[dns-operations] online version checks

Paul Vixie vixie at isc.org
Fri Dec 31 15:06:11 UTC 2010

there are four replies here.  note that this no longer seems BIND specific
to me, and i know that virtually all name server vendors are represented on
this mailing list, and i consider this 'feature research' to be a vital
activity for the whole DNS community, not just the BIND community.


> From: Florian Weimer <fweimer at bfk.de>
> Date: Fri, 31 Dec 2010 08:11:29 +0000
> * Paul Vixie:
> > this is not a situation where one vendor's name server will ever need to
> > look up another vendor's version information.  interoperability really is
> > a nonsequitur here.
> You might want to run your software inventory against vendor-supplied
> version information, though.  There are already existing standards for
> related data (OVAL, SCAP).
> I find it hard to believe that someone who doesn't keep track of
> installed software versions will spot the additional unexpected log
> message, by the way.

this is an argument for some kind of pluggable API, where a running server
should be able to tell the local management systems what its version is and
what URL the management system could use to find upgrade information about
that version in some standardized form.  this is in case the name server
does not have external access and cannot find this information for itself,
but where the name server's vendor does make it available in standard form
from the vendor's own web site using a URL that was shippined with the name
server, like xml://8.17.9.bind.software.isc.org/ or similar.


> Date: Fri, 31 Dec 2010 10:38:36 +0100
> From: bert hubert <bert.hubert at netherlabs.nl>
> On Fri, Dec 31, 2010 at 08:11:29AM +0000, Florian Weimer wrote:
> > I find it hard to believe that someone who doesn't keep track of
> > installed software versions will spot the additional unexpected log
> > message, by the way.
> Indeed. From an operational standpoint, I would appreciate an SNMP trap or
> some other flag that says 'this piece of software thinks it should be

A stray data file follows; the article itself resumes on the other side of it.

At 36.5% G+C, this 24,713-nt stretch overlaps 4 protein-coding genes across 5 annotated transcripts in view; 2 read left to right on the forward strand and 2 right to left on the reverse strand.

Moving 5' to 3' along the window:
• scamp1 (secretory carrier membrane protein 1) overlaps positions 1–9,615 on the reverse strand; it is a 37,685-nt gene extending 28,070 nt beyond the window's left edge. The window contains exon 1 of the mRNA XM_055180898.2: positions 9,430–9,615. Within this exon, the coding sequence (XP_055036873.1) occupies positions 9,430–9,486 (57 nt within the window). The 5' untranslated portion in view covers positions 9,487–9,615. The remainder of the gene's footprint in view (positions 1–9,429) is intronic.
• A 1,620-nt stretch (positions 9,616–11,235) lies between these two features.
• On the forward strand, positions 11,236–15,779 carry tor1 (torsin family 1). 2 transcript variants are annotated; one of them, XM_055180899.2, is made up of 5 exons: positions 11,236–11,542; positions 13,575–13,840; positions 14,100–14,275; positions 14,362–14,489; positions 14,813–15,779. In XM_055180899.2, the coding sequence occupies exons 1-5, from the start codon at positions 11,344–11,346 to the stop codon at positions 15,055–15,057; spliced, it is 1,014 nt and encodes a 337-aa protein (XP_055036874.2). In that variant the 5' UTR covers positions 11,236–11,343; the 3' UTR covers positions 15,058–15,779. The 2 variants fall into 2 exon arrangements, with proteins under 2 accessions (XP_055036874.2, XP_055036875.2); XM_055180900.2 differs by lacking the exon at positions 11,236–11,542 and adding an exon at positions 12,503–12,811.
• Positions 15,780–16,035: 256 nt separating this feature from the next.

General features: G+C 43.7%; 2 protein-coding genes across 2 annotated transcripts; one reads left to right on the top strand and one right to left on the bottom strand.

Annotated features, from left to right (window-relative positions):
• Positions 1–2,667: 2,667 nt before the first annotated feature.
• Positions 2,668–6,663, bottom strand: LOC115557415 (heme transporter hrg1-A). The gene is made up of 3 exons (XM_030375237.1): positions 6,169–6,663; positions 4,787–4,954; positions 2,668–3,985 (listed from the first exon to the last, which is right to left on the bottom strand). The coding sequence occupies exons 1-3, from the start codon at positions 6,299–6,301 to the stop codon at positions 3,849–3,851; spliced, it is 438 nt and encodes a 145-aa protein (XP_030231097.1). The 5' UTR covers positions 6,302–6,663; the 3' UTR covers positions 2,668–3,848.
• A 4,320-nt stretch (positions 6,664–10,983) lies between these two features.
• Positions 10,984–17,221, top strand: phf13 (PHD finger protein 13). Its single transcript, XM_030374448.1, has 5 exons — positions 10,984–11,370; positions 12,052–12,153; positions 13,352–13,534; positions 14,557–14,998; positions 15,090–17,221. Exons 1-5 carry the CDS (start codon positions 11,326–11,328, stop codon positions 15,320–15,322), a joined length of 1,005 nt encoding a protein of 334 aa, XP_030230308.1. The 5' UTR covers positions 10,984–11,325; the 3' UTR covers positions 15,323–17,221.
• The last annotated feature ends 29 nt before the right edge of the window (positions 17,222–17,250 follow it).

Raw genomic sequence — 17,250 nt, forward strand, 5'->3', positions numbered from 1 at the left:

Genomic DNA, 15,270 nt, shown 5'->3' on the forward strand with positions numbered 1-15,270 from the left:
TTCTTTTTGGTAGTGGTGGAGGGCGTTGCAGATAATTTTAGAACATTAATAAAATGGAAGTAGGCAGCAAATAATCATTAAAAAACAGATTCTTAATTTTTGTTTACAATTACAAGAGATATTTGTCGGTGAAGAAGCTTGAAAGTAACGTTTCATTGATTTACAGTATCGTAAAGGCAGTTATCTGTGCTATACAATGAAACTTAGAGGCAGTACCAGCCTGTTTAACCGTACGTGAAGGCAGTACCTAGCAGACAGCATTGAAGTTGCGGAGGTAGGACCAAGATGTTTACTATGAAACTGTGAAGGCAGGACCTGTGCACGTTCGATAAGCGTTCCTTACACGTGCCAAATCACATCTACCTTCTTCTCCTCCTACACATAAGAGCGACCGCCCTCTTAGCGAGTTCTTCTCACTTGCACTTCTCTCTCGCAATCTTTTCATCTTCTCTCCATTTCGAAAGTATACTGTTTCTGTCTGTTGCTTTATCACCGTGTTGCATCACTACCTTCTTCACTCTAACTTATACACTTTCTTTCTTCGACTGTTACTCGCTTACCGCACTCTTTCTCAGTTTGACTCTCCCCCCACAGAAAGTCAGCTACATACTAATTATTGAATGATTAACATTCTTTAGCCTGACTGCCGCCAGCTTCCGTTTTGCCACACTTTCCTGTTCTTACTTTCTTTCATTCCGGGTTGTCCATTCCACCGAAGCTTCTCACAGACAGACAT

> updated' and another one 'this piece of software insists that it be
> updated'.

this, also, is an argument for some kind of pluggable API.  not every
management system uses SNMP traps in this way, and asking every name
server vendor to add SNMP trap functionality might not have a wonderful
cost:benefit ratio when measured on a global scale.  on the other hand
those who want such traps could script them using the same pluggable API
i mentioned above in my answer to florian.


> From: Joe Greco <jgreco at ns.sol.net>
> Date: Fri, 31 Dec 2010 06:12:18 -0600 (CST)
> My own experience is that the ClamAV (I think) model of e-mailing a
> notice when important things need attention is useful, but that does
> not always scale too well to a larger organization.
> I'd *like* to be able to have better ways to monitor nameservers, but
> some of what would be most useful really requires support in the code
> itself, or from ISC.

just noting that the above-mentioned pluggable API would seem to be the
right way to allow those who want such e-mail to script it for themselves
while keeping the code that decides when to send the e-mail out of the
name server itself.


> From: Joe Greco <jgreco at ns.sol.net>
> Date: Fri, 31 Dec 2010 06:54:30 -0600 (CST)
> > I like both e-mail and SNMP traps to a management system - but this
> > should be configurable and default to off.
> If we're discussing wishful thinking, it'd be nice to have a queryable
> flag in the nameserver, maybe alongside the VERSION.BIND stuff.
> UPGRADE.BIND -> available, required
> This doesn't work, however, for nameservers that don't have access to
> the public Internet.  For those cases, it'd be more practical to have
> a way for a network monitoring system to discover whether or not a
> given version of BIND needed to be updated.

this insight leads me to suggest that UPGRADE.BIND (as in your example)
be a TXT RRset containing the URL that the local management system could
use to find version-specific vendor-specific upgrade information.


noting, i think if we're going to do something like this it should be an
IETF standard and that the fake top level domain ".BIND" should not be
used.  for one thing, now that ICANN is opening up the GTLD space, the
".BIND" TLD might actually end up being a real name some day.  i do like
using DNS to learn non-DNS things from the local name server, but i now
see "VERSION.BIND" as a mistake.  perhaps the IETF DNSEXT WG should try
to reserve "._DOMAIN" for this and populate it with VERSION and UPGRADE,
with other stuff no doubt to follow later.


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